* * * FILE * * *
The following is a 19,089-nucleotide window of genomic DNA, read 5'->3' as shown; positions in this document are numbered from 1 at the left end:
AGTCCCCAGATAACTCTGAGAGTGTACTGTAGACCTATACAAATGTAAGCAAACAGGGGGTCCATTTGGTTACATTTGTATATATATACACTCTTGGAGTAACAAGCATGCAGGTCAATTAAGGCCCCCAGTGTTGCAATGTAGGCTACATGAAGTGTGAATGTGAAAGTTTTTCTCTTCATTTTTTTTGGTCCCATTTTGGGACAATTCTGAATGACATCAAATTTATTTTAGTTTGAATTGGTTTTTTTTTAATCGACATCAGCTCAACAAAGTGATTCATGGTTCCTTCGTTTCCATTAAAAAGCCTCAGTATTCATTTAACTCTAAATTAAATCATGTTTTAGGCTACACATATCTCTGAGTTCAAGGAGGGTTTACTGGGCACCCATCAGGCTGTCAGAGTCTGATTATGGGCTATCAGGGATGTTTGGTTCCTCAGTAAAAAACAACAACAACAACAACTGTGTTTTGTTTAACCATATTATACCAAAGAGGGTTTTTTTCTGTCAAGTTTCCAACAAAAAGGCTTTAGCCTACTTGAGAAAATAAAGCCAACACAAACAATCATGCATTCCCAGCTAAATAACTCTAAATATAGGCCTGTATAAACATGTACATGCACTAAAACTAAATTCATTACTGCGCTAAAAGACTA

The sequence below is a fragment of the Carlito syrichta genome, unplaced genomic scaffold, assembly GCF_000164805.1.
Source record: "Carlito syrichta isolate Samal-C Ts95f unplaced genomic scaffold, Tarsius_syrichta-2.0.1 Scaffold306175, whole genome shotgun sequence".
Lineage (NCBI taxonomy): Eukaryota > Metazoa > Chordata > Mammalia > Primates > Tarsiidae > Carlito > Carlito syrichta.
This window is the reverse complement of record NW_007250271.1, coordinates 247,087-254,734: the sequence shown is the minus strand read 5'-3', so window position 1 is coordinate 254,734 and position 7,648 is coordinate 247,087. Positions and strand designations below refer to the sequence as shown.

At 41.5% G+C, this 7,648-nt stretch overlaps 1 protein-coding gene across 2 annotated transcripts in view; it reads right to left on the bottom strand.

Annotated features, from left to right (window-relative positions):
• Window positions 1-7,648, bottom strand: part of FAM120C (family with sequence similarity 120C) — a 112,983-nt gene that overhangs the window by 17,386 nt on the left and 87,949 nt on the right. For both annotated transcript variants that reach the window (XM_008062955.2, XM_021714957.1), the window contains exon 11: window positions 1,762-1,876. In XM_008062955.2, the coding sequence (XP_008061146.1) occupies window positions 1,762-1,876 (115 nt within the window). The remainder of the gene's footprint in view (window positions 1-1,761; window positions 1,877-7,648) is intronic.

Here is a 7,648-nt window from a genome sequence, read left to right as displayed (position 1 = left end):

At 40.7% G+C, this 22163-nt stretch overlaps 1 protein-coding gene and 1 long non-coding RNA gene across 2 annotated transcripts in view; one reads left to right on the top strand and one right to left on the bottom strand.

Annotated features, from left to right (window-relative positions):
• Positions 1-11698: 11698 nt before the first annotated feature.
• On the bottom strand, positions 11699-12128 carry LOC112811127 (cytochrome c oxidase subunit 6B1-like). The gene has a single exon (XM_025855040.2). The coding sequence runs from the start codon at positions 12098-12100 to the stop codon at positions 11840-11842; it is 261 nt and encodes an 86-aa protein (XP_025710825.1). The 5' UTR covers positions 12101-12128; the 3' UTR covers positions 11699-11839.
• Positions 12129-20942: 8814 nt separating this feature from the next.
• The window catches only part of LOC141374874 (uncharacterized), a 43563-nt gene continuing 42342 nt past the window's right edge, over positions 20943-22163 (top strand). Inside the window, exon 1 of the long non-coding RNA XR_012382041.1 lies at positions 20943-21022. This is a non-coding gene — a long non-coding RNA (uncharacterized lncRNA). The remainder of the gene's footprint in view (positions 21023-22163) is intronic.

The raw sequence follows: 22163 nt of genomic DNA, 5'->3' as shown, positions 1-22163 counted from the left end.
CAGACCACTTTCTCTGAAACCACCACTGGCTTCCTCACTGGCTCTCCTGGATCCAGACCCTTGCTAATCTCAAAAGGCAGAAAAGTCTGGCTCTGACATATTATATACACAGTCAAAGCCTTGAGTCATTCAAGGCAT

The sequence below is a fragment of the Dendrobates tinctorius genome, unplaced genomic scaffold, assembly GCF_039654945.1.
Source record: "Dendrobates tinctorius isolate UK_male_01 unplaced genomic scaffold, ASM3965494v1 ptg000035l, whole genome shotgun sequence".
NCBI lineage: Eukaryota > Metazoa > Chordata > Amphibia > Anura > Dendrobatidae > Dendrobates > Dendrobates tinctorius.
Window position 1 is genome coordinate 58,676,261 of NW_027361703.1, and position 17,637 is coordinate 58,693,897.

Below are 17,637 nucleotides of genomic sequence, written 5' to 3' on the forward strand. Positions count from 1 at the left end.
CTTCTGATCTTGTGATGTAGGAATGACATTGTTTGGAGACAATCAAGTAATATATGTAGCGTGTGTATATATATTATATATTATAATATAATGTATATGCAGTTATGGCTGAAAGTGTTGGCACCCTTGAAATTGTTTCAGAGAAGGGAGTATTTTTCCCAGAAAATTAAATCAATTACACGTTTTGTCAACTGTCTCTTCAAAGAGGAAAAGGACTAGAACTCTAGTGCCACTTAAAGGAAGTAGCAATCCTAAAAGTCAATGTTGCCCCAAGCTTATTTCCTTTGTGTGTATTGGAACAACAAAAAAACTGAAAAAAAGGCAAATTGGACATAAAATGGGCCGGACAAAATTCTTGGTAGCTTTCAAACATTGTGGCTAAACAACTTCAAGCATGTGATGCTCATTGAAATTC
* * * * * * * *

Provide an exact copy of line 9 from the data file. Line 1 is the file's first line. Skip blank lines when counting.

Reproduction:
• Window positions 1-7,648, bottom strand: part of FAM120C (family with sequence similarity 120C) — a 112,983-nt gene that overhangs the window by 17,386 nt on the left and 87,949 nt on the right. For both annotated transcript variants that reach the window (XM_008062955.2, XM_021714957.1), the window contains exon 11: window positions 1,762-1,876. In XM_008062955.2, the coding sequence (XP_008061146.1) occupies window positions 1,762-1,876 (115 nt within the window). The remainder of the gene's footprint in view (window positions 1-1,761; window positions 1,877-7,648) is intronic.